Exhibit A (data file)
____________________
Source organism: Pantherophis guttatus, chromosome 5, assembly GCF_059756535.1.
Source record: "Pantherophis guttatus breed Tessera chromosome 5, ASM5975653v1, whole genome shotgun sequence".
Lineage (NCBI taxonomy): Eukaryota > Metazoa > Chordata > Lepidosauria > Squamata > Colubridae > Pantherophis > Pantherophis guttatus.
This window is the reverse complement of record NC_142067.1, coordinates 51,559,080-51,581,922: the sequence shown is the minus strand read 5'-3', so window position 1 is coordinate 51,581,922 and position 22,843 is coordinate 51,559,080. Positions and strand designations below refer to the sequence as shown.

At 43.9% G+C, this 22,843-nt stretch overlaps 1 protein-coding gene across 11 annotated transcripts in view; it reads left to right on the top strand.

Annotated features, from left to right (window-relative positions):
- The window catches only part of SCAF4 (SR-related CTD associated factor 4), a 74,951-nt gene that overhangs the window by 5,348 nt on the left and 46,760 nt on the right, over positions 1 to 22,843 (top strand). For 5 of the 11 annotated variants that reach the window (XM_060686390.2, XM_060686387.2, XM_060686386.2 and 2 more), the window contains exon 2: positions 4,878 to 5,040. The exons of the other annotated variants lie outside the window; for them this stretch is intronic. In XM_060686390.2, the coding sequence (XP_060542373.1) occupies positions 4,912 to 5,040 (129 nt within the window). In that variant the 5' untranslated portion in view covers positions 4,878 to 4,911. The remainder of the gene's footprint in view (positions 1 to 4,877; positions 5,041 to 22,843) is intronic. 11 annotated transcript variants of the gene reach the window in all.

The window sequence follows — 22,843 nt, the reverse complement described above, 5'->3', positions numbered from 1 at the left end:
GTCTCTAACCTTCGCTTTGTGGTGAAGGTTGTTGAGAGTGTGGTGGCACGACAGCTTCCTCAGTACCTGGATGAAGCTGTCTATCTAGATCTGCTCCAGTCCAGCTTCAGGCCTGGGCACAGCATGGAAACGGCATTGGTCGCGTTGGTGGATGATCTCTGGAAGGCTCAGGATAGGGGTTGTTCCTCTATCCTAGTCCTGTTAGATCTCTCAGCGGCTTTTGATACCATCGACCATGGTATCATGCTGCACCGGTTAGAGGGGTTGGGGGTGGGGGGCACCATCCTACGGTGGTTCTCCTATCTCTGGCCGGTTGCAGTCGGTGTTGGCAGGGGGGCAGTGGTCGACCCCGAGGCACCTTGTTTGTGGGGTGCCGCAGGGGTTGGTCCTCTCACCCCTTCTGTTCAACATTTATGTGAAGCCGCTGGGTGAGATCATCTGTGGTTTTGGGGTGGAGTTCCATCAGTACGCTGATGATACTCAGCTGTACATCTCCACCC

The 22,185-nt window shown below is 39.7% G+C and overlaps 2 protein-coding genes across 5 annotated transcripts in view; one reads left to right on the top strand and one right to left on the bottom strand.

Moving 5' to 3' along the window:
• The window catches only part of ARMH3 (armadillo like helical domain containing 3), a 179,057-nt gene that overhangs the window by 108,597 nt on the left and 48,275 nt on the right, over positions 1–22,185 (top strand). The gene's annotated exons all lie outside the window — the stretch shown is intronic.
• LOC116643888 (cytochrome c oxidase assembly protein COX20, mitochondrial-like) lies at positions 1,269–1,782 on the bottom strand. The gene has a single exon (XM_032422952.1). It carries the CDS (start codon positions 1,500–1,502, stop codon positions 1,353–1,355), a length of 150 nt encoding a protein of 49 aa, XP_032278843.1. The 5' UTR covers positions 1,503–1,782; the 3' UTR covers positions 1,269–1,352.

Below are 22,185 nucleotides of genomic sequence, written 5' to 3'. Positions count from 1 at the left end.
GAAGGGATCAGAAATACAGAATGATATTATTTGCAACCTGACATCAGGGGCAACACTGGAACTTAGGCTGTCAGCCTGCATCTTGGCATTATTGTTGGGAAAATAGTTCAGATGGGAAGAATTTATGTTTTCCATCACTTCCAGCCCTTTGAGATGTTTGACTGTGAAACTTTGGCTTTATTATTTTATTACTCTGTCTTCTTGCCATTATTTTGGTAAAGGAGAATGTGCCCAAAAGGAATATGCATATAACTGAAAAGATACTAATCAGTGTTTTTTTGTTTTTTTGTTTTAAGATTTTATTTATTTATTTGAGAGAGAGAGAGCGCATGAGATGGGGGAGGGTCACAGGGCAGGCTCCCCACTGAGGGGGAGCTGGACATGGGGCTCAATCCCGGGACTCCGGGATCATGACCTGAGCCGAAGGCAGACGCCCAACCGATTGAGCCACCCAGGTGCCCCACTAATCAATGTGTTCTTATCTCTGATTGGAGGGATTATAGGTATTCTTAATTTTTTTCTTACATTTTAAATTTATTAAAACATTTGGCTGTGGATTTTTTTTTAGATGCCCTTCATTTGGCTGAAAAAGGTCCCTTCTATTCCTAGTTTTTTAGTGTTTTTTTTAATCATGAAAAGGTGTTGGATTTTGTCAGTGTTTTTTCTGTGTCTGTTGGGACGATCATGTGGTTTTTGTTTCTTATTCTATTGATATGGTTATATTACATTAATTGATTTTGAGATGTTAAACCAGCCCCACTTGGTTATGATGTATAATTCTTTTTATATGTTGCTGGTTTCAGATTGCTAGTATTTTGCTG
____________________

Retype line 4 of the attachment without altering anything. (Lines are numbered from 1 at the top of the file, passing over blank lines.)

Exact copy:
This window is the reverse complement of record NC_142067.1, coordinates 51,559,080-51,581,922: the sequence shown is the minus strand read 5'-3', so window position 1 is coordinate 51,581,922 and position 22,843 is coordinate 51,559,080. Positions and strand designations below refer to the sequence as shown.